German Foreign Minister Annalena Baerbock pointed to “disastrous” humanitarian consequences of the blockade after talks held with her visiting Armenian counterpart Ararat Mirzoyan.
“The supermarket shelves [in Karabakh] are almost empty, medication is lacking... family members are stuck in Armenia and can't get back to their loved ones, schoolchildren have to freeze in these icy temperatures because the energy supplies are cut off," Baerbock told a joint news conference in Berlin.
“It is essential that the blockade of the Lachin corridor end immediately, and we believe that Azerbaijan and Russia must fulfill their obligations,” she said. “
Baerbock clearly alluded to the terms of the Russian-brokered ceasefire agreement that stopped the 2020 Armenian-Azerbaijani war in Karabakh. The agreement placed the corridor under the control of Russian peacekeepers and committed Baku to ensuing safe passage through it.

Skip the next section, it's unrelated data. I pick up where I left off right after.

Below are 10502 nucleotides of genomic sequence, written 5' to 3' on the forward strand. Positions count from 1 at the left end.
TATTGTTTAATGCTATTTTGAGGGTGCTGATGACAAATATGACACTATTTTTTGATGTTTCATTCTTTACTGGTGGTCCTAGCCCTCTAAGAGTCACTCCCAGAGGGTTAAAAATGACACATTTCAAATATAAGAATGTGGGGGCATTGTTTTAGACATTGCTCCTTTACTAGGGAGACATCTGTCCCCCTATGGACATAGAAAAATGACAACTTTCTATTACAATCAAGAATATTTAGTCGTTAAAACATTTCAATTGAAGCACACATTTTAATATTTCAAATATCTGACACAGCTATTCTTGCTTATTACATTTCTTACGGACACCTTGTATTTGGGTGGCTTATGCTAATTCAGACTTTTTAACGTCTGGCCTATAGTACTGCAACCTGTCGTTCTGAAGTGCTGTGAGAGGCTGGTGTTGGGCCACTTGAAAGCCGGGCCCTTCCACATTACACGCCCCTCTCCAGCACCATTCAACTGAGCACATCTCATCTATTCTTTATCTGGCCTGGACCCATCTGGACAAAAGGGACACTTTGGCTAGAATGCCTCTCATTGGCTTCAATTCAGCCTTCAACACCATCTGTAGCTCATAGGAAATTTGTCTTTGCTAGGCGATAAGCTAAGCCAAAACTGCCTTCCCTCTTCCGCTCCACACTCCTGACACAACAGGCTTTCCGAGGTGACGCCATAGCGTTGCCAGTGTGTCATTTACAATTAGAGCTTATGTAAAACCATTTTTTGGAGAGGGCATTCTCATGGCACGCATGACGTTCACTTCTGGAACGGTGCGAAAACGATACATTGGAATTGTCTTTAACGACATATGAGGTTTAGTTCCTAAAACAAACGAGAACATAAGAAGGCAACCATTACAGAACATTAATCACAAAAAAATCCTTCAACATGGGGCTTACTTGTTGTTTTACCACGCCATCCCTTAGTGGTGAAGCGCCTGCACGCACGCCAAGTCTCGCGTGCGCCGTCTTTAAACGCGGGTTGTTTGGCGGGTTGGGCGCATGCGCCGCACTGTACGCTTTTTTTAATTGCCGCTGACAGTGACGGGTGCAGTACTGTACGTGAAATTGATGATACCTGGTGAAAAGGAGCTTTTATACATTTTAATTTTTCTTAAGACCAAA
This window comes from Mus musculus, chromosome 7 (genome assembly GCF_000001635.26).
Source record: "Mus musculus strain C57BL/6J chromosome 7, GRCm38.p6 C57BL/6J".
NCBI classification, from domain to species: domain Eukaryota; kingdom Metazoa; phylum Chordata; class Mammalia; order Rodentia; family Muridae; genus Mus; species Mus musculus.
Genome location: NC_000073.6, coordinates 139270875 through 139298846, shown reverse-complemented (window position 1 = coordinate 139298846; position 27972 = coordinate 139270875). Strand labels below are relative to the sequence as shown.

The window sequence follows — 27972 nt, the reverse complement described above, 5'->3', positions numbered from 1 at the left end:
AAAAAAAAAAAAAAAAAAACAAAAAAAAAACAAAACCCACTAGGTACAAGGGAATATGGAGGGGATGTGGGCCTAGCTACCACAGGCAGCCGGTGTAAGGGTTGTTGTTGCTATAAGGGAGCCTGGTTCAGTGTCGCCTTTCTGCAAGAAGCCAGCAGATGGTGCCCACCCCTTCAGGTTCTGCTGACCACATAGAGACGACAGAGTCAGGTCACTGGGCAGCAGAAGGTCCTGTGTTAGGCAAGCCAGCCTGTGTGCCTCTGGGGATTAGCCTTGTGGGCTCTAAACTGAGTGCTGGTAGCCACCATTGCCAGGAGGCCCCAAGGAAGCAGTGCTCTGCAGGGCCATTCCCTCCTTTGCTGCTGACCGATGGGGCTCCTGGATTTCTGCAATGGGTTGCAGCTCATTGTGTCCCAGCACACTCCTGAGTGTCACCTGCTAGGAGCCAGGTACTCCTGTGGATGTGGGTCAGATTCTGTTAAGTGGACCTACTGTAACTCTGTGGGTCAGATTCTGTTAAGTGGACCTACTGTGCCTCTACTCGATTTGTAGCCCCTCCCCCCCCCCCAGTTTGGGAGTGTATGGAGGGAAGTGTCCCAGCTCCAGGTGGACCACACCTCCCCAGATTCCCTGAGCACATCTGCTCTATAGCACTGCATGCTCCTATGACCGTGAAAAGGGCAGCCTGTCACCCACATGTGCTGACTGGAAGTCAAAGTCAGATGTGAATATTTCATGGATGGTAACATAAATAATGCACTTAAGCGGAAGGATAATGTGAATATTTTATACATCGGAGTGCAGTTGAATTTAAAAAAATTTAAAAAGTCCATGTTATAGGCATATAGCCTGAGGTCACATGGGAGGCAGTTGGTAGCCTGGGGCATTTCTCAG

The European Union as well as the United States and Russia have repeatedly called for the reopening of the road blocked by Azerbaijani government-backed protesters on December 12.
The Azerbaijani government has dismissed these appeals, saying that the protesters are right to demand that it be allowed to inspect “illegal” mining in Karabakh. This stance has led some members of the European Parliament to call for EU sanctions against Baku. The EU’s foreign policy chief, Josep Borrell, ruled out such sanctions last week.
The EU has been looking for alternative suppliers of natural gas and oil since Russia's invasion of Ukraine. Its executive body, the European Commission, signed last July a deal with Azerbaijan to double imports of Azerbaijani natural gas to Europe by 2027. Speaking during the signing ceremony in Baku, the commission president, Ursula von der Leyen, described Azerbaijan as a “key partner in our efforts to move away from Russian fossil fuels.”
Baerbock insisted that this does not mean the EU will “ignore human rights” in its dealings with Baku.